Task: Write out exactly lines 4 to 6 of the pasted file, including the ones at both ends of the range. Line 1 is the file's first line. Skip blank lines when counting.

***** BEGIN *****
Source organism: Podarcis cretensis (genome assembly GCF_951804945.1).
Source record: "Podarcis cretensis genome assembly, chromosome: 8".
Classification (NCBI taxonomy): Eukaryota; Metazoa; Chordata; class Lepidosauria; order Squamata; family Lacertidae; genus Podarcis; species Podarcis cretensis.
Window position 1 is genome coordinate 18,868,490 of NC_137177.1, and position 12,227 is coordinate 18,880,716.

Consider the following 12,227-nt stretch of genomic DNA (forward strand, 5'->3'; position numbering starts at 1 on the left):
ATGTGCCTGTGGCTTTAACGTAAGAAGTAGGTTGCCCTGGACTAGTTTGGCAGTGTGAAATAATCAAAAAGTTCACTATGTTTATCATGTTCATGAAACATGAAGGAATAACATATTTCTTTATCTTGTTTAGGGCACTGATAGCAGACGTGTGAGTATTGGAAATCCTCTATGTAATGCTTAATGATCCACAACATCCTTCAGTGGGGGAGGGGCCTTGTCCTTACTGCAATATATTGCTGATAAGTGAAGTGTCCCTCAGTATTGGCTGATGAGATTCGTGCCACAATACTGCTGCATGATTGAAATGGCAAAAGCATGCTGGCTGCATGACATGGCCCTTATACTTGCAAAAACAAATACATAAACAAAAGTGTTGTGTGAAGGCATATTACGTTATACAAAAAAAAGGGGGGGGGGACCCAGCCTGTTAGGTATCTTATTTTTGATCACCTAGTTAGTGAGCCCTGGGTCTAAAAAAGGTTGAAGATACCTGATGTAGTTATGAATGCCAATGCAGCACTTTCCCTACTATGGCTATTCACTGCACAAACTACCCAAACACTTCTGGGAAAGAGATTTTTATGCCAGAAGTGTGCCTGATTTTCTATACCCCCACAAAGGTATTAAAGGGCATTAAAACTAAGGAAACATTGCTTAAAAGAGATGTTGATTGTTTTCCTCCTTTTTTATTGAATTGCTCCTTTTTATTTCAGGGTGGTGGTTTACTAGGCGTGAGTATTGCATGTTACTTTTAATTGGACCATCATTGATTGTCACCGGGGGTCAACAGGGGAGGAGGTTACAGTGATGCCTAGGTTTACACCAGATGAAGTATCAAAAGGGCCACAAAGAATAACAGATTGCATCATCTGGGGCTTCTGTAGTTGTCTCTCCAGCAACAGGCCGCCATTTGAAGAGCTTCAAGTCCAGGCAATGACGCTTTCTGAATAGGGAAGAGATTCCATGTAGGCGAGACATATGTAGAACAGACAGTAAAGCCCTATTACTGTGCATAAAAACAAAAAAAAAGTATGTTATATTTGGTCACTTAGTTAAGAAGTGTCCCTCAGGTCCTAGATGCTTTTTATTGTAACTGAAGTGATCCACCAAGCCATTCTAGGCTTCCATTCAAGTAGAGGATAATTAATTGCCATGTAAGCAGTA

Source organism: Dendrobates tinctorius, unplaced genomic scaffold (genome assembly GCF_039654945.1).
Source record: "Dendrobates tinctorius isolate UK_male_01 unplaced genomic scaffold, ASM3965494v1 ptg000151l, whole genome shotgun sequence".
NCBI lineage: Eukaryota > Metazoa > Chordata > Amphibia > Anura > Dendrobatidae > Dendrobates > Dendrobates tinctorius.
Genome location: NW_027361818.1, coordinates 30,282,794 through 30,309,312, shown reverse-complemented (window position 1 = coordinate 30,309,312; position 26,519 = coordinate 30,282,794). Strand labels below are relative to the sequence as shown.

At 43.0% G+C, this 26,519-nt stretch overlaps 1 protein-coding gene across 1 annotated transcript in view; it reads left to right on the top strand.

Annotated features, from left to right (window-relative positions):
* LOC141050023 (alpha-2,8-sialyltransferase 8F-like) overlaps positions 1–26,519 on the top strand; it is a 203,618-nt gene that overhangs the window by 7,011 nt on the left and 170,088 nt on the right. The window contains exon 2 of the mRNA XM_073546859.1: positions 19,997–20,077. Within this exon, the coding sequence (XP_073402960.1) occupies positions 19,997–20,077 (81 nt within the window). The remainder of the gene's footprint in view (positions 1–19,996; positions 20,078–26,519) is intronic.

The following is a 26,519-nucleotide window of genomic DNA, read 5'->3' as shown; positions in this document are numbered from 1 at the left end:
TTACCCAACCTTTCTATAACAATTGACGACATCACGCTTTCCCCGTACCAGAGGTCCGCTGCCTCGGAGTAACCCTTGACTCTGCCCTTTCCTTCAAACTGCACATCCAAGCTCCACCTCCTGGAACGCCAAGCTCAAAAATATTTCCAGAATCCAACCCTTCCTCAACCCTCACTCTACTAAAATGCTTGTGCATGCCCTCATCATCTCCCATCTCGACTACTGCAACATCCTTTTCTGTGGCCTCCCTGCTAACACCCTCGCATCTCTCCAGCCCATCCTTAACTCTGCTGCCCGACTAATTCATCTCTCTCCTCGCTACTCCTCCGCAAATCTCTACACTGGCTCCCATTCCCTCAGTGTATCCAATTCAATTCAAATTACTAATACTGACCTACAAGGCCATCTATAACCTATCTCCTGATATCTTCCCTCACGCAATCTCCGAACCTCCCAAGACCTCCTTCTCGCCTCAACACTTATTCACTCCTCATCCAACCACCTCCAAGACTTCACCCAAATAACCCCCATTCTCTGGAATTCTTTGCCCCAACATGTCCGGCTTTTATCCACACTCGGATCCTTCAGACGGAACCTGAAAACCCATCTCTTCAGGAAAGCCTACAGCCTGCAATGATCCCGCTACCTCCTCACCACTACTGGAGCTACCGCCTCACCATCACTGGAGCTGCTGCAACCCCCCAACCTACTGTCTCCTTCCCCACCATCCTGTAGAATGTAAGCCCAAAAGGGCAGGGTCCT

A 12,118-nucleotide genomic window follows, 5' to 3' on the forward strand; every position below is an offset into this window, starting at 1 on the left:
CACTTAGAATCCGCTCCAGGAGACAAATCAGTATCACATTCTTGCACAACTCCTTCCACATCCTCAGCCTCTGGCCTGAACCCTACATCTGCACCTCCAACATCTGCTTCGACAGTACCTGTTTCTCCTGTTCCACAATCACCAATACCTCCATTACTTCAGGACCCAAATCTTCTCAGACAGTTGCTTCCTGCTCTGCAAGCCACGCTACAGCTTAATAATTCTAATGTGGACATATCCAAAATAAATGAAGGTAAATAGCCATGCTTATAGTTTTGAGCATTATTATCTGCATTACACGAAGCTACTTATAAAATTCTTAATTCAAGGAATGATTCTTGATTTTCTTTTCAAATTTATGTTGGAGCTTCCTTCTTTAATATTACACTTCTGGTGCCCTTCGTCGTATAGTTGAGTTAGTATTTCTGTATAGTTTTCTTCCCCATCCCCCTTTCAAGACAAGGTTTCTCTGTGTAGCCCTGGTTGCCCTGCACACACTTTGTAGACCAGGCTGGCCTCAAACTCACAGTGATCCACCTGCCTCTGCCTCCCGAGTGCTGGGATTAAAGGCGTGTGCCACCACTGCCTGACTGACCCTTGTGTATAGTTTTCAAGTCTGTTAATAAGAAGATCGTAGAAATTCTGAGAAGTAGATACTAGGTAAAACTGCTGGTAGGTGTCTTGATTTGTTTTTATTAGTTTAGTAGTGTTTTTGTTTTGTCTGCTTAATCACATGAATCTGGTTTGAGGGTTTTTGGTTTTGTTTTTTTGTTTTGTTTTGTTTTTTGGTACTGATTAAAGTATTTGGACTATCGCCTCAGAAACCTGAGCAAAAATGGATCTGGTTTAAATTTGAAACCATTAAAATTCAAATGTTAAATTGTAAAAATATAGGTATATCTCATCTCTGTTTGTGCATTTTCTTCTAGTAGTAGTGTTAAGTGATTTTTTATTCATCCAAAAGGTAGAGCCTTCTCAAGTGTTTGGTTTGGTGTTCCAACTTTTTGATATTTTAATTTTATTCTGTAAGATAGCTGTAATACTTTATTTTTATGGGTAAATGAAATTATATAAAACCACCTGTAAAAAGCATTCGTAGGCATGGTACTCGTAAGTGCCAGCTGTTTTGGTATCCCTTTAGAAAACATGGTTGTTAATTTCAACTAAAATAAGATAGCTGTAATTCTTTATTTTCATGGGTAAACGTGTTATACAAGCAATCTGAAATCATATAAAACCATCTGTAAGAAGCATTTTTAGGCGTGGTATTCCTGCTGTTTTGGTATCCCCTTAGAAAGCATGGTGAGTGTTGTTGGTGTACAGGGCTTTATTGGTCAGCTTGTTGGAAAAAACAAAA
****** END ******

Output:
Window position 1 is genome coordinate 18,868,490 of NC_137177.1, and position 12,227 is coordinate 18,880,716.

Consider the following 12,227-nt stretch of genomic DNA (forward strand, 5'->3'; position numbering starts at 1 on the left):
ATGTGCCTGTGGCTTTAACGTAAGAAGTAGGTTGCCCTGGACTAGTTTGGCAGTGTGAAATAATCAAAAAGTTCACTATGTTTATCATGTTCATGAAACATGAAGGAATAACATATTTCTTTATCTTGTTTAGGGCACTGATAGCAGACGTGTGAGTATTGGAAATCCTCTATGTAATGCTTAATGATCCACAACATCCTTCAGTGGGGGAGGGGCCTTGTCCTTACTGCAATATATTGCTGATAAGTGAAGTGTCCCTCAGTATTGGCTGATGAGATTCGTGCCACAATACTGCTGCATGATTGAAATGGCAAAAGCATGCTGGCTGCATGACATGGCCCTTATACTTGCAAAAACAAATACATAAACAAAAGTGTTGTGTGAAGGCATATTACGTTATACAAAAAAAAGGGGGGGGGGACCCAGCCTGTTAGGTATCTTATTTTTGATCACCTAGTTAGTGAGCCCTGGGTCTAAAAAAGGTTGAAGATACCTGATGTAGTTATGAATGCCAATGCAGCACTTTCCCTACTATGGCTATTCACTGCACAAACTACCCAAACACTTCTGGGAAAGAGATTTTTATGCCAGAAGTGTGCCTGATTTTCTATACCCCCACAAAGGTATTAAAGGGCATTAAAACTAAGGAAACATTGCTTAAAAGAGATGTTGATTGTTTTCCTCCTTTTTTATTGAATTGCTCCTTTTTATTTCAGGGTGGTGGTTTACTAGGCGTGAGTATTGCATGTTACTTTTAATTGGACCATCATTGATTGTCACCGGGGGTCAACAGGGGAGGAGGTTACAGTGATGCCTAGGTTTACACCAGATGAAGTATCAAAAGGGCCACAAAGAATAACAGATTGCATCATCTGGGGCTTCTGTAGTTGTCTCTCCAGCAACAGGCCGCCATTTGAAGAGCTTCAAGTCCAGGCAATGACGCTTTCTGAATAGGGAAGAGATTCCATGTAGGCGAGACATATGTAGAACAGACAGTAAAGCCCTATTACTGTGCATAAAAACAAAAAAAAAGTATGTTATATTTGGTCACTTAGTTAAGAAGTGTCCCTCAGGTCCTAGATGCTTTTTATTGTAACTGAAGTGATCCACCAAGCCATTCTAGGCTTCCATTCAAGTAGAGGATAATTAATTGCCATGTAAGCAGTA